The opinion of the court was delivered by: Samuel Der-yeghiayan, District Judge
This matter is before the court on Petitioner Tyrek S. Garry's ("Garry") motion for a certificate of appealability. For the reasons stated below, we deny the motion for a certificate of appealability.
Following a jury trial in the Macon County Circuit Court, Illinois, ("Trial Court") Garry was convicted of home invasion, armed robbery, and armed violence. Subsequently, on January 14, 2000, Garry was sentenced to an extended-term of forty years in prison for the armed violence conviction, based on a prior Class X felony conviction, twenty five years in prison for the home invasion conviction, and twenty five years in prison for the armed robbery conviction, with all sentences to run concurrently, and the Trial Court also ordered Garry to serve eighty five percent of his sentence, pursuant to the truth-in-sentencing provision in 730 ILCS 5/3-6-3(a)(2)(iii) upon agreeing with the jury's finding that Garry had inflicted great bodily harm upon the victim. Garry then appealed his conviction to the Illinois Appellate Court, Fourth District ("Illinois Appellate Court") and on July 6, 2001, the Illinois Appellate Court affirmed Garry's conviction. Garry then filed a petition for leave to appeal to the Illinois Supreme Court, which was denied on October 3, 2001. On May 17, 2001, while his direct appeal was pending, Garry filed a pro se post-conviction petition in the Circuit Court of Macon County, which was dismissed on March 24, 2003. The Illinois Appellate Court affirmed the dismissal on January 13, 2005 and the Illinois Supreme Court denied Garry's petition for leave to appeal on May 25, 2005. On March 28, 2006, Garry filed a petition for writ of habeas corpus ("Petition") and on February 13, 2007, we denied the Petition. Garry has now filed a motion for a certificate of appealability.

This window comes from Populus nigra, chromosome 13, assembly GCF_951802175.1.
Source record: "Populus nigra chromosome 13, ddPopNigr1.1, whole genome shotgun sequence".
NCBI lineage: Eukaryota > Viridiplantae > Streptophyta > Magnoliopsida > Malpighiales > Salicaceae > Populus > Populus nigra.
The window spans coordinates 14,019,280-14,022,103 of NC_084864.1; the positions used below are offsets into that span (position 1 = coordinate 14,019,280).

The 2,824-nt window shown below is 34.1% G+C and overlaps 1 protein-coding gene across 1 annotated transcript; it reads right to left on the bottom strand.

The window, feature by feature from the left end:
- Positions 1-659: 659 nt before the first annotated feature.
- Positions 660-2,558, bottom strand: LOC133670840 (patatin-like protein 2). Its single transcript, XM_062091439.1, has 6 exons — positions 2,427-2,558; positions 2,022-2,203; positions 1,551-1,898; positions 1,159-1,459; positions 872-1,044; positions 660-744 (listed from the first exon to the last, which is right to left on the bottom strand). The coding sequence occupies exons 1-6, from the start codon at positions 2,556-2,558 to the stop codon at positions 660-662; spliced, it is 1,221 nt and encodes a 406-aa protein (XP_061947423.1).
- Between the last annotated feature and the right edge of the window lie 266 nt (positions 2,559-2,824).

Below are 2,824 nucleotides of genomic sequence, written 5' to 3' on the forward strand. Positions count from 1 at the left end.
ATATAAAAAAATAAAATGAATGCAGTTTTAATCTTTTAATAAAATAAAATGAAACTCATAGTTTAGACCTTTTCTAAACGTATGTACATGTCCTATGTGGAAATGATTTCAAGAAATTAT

If a court denies a petition for writ of habeas corpus and the petitioner wishes to appeal that ruling the petitioner must obtain a certificate of appealability. 28 U.S.C. § 2253(c). A court should only issue a certificate of appealability "if the applicant has made a substantial showing of the denial of a constitutional right." 28 U.S.C. § 2253(c)(2). The petitioner must also show that "reasonable jurists could debate whether (or, for that matter, agree that) the petition should have been resolved in a different manner or that the issues presented were 'adequate to deserve encouragement to proceed further.'" Slack v. McDaniel, 529 U.S. 473, 484 (2000)(quoting Barefoot v. Estelle, 463 U.S. 880, 893 (1983)).
In the Petition, Garry argued: (1) the State knowingly and intentionally used perjured testimony; (2) ineffective assistance of trial counsel for not raising the issue of the State's knowing and intentional use of perjured testimony; (3) ineffective assistance of appellate counsel for not raising the issue of the State's knowing and intentional use of perjured testimony; (4) ineffective assistance of post-conviction counsel; and (5) the law under which Garry received his extended-term sentence for home invasion violates the Illinois constitution.
I. Extended-Term Sentence
Garry argued in the Petition that the Trial Court's imposition of an extended- term sentence was unconstitutional because it violated Illinois law. Garry was sentenced pursuant to 720 ILCS 5/33A-3(a), which was later amended, see People v. Garry, No. 4-04-0310 (Ill. App. Ct. 2005)(noting that the law was amended). The amended law was subsequently found by the Illinois Supreme Court to violate the Illinois constitution's single subject clause. See id. (describing the history of the law); see also Ill. Const., art. IV § 8(d) (single subject clause). On direct appeal, Garry did not rely on any federal cases. Instead, he only cited state cases that applied a state law analysis. Additionally, Garry did not frame the claim in such a way as to call to mind a constitutional right, but instead relied on the state constitution. We properly concluded that Garry failed to alert the state courts as to any violations of his federal constitutional rights. In addition, we noted that the federal Constitution does not contain a "single subject clause" and that Garry's argument was strictly a matter of state law.